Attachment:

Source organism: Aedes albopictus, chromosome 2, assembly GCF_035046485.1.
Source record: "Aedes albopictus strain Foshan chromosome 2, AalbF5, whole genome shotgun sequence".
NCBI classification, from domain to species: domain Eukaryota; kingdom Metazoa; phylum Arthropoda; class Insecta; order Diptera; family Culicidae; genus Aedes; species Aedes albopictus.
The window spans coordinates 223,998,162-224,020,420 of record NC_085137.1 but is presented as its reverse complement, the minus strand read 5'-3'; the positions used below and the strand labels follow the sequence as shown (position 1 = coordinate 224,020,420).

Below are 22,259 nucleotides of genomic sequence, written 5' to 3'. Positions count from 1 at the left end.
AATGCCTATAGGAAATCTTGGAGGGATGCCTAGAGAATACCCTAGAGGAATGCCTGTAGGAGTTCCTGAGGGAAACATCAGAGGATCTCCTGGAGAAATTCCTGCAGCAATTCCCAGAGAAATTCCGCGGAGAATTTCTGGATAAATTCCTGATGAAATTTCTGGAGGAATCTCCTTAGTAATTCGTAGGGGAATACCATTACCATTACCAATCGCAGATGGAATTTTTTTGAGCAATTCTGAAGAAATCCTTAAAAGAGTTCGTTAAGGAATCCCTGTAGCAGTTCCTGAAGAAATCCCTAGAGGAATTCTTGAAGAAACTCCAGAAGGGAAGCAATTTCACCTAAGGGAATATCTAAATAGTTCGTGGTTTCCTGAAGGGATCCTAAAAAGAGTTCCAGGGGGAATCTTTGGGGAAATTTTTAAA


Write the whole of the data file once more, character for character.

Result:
Source organism: Aedes albopictus, chromosome 2, assembly GCF_035046485.1.
Source record: "Aedes albopictus strain Foshan chromosome 2, AalbF5, whole genome shotgun sequence".
NCBI classification, from domain to species: domain Eukaryota; kingdom Metazoa; phylum Arthropoda; class Insecta; order Diptera; family Culicidae; genus Aedes; species Aedes albopictus.
The window spans coordinates 223,998,162-224,020,420 of record NC_085137.1 but is presented as its reverse complement, the minus strand read 5'-3'; the positions used below and the strand labels follow the sequence as shown (position 1 = coordinate 224,020,420).

Below are 22,259 nucleotides of genomic sequence, written 5' to 3'. Positions count from 1 at the left end.
AATGCCTATAGGAAATCTTGGAGGGATGCCTAGAGAATACCCTAGAGGAATGCCTGTAGGAGTTCCTGAGGGAAACATCAGAGGATCTCCTGGAGAAATTCCTGCAGCAATTCCCAGAGAAATTCCGCGGAGAATTTCTGGATAAATTCCTGATGAAATTTCTGGAGGAATCTCCTTAGTAATTCGTAGGGGAATACCATTACCATTACCAATCGCAGATGGAATTTTTTTGAGCAATTCTGAAGAAATCCTTAAAAGAGTTCGTTAAGGAATCCCTGTAGCAGTTCCTGAAGAAATCCCTAGAGGAATTCTTGAAGAAACTCCAGAAGGGAAGCAATTTCACCTAAGGGAATATCTAAATAGTTCGTGGTTTCCTGAAGGGATCCTAAAAAGAGTTCCAGGGGGAATCTTTGGGGAAATTTTTAAA